A Modular Transceiver Platform for Human Body Communications

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Taylor, Kim (2016) A Modular Transceiver Platform for Human Body Communications. Research Master thesis, Victoria University.


Increasing interest in self health monitoring and performance analysis has resulted in a growing number of human health sensor devices. Such devices usually take the form of small, wearable and battery powered electronic systems that emphasise low power consumption and minimum discomfort to the user. While such sensors may be helpful on their own, increased benefits can be realised though the implementation of an integrated sensor network around the human body. In 2012, the IEEE 802.15.6 standard was introduced to provide a common communications protocol that may be adopted by sensor devices using three types of physical layer communications methods: ultra wideband radio frequency, narrow band radio frequency and human body communications. While narrow band and ultra wideband communications utilise traditional electromagnetic wave propagation, human body communications relies on electrostatic coupling between the transmitter and receiver. Electrostatic coupling has the benefit of reduced attenuation when used in body area networking applications. This thesis presents an implementation of an IEEE 802.15.6 compliant transceiver using the human body communications physical layer. The thesis covers the design and implementation of the digital and analogue electronics necessary to meet the requirements of the standard, as well as describing a prototype transceiver that was developed to confirm correct operation of the design. The transceiver design has been developed in full for the purpose of this thesis. The prototype transceiver is capable of sustaining up to 763Kbps at a bit error rate of 0.21 at the maximum data date, or for improved quality of service, lower data rates may be used with a minimum bit error rate of 0.06. Complete FPGA proven hardware descriptions of the digital system are provided in addition to a mixed signal testbench, allowing end-to-end simulation of the entire communications channel.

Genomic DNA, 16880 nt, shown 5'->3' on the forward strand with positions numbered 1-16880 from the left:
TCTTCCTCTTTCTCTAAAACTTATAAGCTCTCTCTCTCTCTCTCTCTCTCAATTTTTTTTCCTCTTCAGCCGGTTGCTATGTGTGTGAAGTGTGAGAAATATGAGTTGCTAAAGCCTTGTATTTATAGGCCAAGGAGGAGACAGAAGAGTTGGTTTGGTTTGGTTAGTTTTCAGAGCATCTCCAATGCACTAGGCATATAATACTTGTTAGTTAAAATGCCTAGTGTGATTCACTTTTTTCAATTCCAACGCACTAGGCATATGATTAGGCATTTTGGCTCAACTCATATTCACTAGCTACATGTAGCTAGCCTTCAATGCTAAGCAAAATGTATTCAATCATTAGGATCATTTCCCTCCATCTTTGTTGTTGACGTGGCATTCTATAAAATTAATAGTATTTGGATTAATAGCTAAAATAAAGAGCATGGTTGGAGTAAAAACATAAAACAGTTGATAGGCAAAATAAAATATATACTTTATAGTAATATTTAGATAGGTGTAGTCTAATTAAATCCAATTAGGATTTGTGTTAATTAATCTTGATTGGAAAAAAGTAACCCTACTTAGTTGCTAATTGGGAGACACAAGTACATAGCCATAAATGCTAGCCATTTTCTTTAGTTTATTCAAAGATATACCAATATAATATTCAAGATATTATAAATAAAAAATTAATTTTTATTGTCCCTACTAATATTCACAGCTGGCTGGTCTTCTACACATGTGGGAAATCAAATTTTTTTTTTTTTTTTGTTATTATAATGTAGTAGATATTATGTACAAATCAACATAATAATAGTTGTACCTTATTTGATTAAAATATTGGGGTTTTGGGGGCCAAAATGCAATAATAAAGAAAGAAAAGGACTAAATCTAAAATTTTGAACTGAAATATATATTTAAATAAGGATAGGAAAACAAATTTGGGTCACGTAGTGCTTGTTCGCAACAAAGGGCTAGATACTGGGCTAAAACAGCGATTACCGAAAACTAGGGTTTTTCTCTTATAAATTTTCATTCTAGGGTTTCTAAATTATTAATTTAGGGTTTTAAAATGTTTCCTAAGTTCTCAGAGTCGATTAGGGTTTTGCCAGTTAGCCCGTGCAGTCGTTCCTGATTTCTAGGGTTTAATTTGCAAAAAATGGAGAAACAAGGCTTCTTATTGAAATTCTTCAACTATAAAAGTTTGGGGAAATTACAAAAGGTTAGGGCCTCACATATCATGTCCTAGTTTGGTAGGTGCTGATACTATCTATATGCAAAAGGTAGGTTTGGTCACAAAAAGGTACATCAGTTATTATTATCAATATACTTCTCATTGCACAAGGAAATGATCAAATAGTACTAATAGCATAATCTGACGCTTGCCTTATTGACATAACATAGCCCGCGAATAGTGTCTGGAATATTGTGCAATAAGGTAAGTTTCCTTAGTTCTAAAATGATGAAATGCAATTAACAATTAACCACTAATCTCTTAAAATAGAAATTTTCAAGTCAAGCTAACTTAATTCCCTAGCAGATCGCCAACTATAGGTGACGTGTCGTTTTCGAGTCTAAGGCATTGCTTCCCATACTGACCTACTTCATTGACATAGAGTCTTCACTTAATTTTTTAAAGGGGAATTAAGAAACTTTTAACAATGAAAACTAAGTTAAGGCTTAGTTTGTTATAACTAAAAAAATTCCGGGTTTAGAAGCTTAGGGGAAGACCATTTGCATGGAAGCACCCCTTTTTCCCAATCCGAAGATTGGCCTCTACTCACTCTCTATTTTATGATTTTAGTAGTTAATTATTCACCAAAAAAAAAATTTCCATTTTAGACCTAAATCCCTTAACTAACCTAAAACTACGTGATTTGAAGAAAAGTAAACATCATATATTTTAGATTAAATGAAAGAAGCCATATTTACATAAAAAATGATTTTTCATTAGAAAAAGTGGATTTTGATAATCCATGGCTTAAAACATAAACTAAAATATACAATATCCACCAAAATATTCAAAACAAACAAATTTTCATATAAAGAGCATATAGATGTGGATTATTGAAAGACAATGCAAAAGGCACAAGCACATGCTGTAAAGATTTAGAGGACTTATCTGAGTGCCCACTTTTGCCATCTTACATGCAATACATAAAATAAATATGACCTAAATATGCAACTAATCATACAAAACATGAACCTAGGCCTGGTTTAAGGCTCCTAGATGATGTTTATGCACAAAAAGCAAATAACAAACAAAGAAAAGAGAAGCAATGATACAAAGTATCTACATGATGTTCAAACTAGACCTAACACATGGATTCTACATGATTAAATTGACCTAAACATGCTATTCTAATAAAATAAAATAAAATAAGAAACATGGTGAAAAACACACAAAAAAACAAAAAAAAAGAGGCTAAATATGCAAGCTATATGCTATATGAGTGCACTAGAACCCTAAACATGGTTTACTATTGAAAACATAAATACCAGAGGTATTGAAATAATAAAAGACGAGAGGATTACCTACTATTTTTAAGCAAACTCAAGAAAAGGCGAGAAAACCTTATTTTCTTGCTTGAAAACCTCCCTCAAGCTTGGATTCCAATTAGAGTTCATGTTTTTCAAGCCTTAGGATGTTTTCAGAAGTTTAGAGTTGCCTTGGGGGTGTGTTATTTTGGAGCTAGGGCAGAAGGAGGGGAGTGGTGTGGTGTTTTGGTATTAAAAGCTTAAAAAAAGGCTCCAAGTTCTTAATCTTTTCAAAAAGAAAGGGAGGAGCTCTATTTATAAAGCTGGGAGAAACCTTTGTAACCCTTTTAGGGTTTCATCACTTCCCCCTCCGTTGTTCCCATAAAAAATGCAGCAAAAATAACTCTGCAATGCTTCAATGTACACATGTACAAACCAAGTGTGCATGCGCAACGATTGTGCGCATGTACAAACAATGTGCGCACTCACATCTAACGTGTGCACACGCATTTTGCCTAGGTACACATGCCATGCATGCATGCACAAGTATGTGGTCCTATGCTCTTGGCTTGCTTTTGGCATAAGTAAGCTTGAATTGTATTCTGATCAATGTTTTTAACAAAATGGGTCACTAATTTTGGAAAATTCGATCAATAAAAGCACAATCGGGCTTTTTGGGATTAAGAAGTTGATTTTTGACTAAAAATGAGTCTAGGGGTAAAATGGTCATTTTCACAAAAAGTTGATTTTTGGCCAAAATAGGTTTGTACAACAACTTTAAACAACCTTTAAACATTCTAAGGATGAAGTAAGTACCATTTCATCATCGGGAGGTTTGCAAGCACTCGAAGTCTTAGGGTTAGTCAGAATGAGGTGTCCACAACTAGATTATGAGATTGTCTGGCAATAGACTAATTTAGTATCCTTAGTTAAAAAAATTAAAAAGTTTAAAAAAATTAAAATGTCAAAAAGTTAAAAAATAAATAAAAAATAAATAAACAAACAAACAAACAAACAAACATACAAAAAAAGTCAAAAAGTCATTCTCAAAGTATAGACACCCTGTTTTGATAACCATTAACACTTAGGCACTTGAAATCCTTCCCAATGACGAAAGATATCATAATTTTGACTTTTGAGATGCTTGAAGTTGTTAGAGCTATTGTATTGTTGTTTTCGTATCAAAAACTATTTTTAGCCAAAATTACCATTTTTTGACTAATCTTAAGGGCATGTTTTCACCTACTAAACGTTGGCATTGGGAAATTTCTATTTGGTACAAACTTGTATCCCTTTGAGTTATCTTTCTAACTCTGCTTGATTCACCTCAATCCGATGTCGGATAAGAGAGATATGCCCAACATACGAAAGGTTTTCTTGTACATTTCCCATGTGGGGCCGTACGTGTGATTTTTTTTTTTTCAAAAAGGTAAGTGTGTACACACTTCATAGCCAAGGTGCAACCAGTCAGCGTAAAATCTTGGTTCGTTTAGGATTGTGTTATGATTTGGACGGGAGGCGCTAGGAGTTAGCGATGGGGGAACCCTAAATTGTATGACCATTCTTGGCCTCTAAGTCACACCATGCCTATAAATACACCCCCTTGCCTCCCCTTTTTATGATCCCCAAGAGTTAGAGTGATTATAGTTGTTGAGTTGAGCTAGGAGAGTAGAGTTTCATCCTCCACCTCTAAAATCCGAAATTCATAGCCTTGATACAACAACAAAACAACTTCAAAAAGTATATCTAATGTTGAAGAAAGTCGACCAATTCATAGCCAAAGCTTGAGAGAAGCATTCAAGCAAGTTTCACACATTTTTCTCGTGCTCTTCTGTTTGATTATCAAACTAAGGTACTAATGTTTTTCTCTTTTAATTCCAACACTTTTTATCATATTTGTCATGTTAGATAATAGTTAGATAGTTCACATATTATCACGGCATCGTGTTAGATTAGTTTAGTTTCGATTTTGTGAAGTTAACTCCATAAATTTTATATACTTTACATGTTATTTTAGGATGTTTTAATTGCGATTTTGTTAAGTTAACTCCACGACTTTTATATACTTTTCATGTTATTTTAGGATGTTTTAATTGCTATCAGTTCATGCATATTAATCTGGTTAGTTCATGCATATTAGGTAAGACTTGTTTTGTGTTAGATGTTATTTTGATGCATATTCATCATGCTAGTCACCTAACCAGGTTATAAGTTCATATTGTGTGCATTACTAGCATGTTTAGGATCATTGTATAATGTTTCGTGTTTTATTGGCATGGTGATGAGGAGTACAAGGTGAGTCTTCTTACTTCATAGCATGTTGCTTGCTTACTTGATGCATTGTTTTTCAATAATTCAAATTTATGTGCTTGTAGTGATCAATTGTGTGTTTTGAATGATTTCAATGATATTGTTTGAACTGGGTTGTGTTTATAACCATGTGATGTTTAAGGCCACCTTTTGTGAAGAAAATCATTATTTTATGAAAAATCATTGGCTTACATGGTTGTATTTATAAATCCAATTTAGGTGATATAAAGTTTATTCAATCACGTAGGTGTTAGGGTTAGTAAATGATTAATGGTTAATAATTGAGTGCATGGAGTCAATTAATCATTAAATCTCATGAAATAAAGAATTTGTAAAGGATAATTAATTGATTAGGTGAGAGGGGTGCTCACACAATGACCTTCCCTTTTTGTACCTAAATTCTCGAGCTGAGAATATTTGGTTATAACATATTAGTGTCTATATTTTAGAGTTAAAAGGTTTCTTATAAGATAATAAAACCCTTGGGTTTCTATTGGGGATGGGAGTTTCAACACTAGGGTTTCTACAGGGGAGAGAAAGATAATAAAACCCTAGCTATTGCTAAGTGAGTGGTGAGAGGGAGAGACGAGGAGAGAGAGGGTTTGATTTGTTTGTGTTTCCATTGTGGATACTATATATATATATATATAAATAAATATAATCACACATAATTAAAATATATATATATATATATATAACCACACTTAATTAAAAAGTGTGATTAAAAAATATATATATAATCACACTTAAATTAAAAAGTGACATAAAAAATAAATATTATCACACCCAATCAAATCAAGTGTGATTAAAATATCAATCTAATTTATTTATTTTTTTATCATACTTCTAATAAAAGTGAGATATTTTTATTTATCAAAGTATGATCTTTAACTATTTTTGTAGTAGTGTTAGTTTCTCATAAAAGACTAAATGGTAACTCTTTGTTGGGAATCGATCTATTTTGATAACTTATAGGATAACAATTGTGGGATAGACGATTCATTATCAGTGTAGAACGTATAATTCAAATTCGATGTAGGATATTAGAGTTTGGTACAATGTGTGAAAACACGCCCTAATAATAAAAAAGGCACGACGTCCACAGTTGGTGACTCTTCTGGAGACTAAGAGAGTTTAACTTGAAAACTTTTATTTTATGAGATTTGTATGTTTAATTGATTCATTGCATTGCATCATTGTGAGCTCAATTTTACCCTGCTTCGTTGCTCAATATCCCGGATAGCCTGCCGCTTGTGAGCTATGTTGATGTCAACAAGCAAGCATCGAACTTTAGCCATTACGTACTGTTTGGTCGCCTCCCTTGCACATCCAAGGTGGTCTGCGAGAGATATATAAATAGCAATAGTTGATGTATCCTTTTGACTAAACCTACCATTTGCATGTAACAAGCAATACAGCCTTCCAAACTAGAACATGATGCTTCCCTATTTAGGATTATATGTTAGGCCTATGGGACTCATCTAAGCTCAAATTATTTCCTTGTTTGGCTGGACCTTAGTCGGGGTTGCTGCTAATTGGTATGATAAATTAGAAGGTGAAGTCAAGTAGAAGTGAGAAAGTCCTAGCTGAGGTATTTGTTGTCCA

Item type Thesis (Research Master thesis)
URI https://vuir.vu.edu.au/id/eprint/32306
Subjects Historical > FOR Classification > 0903 Biomedical Engineering
Historical > FOR Classification > 1005 Communications Technologies
Current > Division/Research > College of Science and Engineering
Keywords tranceivers, digital core, HBC tranceiver integration, testing, health sensors, protocols, wireless communication
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